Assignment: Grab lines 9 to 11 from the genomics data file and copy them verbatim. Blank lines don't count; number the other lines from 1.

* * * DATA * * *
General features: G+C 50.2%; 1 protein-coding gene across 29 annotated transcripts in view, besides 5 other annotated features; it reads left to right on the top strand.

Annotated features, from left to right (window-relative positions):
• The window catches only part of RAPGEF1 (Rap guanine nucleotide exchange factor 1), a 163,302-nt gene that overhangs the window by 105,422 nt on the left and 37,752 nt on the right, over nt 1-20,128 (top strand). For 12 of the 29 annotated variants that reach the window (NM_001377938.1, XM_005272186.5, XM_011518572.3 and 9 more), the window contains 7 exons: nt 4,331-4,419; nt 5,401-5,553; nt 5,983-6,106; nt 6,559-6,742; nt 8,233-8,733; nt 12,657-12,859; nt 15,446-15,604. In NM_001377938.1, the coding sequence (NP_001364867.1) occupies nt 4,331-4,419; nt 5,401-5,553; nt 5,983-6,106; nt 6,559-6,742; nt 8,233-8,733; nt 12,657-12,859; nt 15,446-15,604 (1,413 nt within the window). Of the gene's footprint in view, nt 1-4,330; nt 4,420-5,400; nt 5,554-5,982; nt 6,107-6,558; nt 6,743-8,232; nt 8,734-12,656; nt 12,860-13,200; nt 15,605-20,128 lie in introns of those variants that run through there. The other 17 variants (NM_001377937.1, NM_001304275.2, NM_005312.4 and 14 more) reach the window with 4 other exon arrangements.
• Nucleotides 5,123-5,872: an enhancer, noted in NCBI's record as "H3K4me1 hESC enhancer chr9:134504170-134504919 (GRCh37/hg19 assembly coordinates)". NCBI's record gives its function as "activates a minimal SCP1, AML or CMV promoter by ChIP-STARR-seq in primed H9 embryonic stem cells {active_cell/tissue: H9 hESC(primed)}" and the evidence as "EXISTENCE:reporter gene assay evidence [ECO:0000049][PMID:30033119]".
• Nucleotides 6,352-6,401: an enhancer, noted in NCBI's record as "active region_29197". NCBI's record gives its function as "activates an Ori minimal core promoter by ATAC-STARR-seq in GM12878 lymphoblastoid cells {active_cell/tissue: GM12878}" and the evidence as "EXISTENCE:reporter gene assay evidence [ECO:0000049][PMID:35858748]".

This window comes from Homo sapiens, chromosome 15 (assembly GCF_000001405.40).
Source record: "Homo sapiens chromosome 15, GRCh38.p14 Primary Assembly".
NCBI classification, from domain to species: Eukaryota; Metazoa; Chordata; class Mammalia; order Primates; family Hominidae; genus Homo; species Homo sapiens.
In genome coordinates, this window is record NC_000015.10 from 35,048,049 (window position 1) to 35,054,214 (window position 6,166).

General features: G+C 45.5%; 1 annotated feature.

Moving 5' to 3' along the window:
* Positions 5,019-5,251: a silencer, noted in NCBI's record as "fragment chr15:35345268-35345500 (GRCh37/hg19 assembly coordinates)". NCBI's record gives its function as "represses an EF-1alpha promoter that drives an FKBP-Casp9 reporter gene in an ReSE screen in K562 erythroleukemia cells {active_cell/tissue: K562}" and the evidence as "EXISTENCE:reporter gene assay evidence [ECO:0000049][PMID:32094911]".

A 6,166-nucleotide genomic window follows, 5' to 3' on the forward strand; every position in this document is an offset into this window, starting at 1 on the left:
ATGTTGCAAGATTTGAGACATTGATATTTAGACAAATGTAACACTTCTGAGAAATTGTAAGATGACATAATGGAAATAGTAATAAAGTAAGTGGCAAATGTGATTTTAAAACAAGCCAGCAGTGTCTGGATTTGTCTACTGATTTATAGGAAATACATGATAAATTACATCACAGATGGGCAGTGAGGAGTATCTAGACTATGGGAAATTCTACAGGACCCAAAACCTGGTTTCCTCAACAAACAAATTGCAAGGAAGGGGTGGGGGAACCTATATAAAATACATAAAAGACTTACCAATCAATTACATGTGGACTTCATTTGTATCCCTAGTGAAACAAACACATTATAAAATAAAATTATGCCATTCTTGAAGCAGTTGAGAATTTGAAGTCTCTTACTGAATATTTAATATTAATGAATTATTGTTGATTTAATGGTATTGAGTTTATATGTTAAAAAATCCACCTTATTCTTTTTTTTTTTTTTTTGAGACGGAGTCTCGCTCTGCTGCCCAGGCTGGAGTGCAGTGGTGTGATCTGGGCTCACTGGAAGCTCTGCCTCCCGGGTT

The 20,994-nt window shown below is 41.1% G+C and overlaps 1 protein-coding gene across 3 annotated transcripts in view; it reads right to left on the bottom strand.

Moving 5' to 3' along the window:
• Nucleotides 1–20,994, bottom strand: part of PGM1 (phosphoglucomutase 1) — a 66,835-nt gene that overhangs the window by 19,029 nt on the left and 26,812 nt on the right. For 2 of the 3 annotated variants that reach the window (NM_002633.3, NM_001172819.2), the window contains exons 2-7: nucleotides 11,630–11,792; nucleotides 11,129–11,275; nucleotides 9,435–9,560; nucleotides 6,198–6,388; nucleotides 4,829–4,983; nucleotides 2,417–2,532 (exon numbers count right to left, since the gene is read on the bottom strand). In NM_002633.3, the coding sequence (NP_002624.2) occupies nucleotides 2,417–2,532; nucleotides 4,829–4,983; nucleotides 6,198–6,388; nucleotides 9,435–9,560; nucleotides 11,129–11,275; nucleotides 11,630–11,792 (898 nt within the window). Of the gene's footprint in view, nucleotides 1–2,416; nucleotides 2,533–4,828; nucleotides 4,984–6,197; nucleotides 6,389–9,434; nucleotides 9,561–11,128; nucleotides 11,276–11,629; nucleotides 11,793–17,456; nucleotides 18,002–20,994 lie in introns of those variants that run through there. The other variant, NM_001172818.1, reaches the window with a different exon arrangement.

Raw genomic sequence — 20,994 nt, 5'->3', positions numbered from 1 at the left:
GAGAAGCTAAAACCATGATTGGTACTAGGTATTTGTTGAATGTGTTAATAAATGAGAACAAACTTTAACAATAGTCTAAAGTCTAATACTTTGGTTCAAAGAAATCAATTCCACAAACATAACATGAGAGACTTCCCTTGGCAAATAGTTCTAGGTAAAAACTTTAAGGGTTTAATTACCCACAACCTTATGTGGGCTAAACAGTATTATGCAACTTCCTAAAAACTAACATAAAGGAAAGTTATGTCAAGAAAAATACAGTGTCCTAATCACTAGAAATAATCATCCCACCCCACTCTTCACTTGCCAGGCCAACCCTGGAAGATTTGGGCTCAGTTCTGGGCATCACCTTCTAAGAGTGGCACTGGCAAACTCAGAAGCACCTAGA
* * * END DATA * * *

In genome coordinates, this window is record NC_000015.10 from 35,048,049 (window position 1) to 35,054,214 (window position 6,166).

General features: G+C 45.5%; 1 annotated feature.

Moving 5' to 3' along the window: